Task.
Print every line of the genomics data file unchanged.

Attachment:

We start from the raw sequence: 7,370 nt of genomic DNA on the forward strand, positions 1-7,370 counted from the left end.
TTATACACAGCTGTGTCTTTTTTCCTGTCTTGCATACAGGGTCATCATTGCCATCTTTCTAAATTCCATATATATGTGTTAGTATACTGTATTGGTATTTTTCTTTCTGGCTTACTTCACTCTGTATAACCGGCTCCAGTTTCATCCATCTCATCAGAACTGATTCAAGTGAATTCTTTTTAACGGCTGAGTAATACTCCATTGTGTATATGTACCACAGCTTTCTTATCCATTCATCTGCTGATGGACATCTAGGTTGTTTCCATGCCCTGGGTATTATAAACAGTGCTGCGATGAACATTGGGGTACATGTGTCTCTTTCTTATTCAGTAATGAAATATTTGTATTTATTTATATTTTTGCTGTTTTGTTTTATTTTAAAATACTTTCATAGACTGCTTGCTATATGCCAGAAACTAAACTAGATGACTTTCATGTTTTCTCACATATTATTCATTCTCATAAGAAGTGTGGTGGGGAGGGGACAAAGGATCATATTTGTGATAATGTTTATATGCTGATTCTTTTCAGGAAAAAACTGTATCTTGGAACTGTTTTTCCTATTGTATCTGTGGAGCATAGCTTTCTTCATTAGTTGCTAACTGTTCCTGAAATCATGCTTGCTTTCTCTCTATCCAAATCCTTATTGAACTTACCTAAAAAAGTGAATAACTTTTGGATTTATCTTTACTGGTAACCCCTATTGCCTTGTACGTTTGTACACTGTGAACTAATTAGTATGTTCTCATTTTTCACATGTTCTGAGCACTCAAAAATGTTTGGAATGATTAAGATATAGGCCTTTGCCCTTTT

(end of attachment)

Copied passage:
We start from the raw sequence: 7,370 nt of genomic DNA on the forward strand, positions 1-7,370 counted from the left end.
TTATACACAGCTGTGTCTTTTTTCCTGTCTTGCATACAGGGTCATCATTGCCATCTTTCTAAATTCCATATATATGTGTTAGTATACTGTATTGGTATTTTTCTTTCTGGCTTACTTCACTCTGTATAACCGGCTCCAGTTTCATCCATCTCATCAGAACTGATTCAAGTGAATTCTTTTTAACGGCTGAGTAATACTCCATTGTGTATATGTACCACAGCTTTCTTATCCATTCATCTGCTGATGGACATCTAGGTTGTTTCCATGCCCTGGGTATTATAAACAGTGCTGCGATGAACATTGGGGTACATGTGTCTCTTTCTTATTCAGTAATGAAATATTTGTATTTATTTATATTTTTGCTGTTTTGTTTTATTTTAAAATACTTTCATAGACTGCTTGCTATATGCCAGAAACTAAACTAGATGACTTTCATGTTTTCTCACATATTATTCATTCTCATAAGAAGTGTGGTGGGGAGGGGACAAAGGATCATATTTGTGATAATGTTTATATGCTGATTCTTTTCAGGAAAAAACTGTATCTTGGAACTGTTTTTCCTATTGTATCTGTGGAGCATAGCTTTCTTCATTAGTTGCTAACTGTTCCTGAAATCATGCTTGCTTTCTCTCTATCCAAATCCTTATTGAACTTACCTAAAAAAGTGAATAACTTTTGGATTTATCTTTACTGGTAACCCCTATTGCCTTGTACGTTTGTACACTGTGAACTAATTAGTATGTTCTCATTTTTCACATGTTCTGAGCACTCAAAAATGTTTGGAATGATTAAGATATAGGCCTTTGCCCTTTT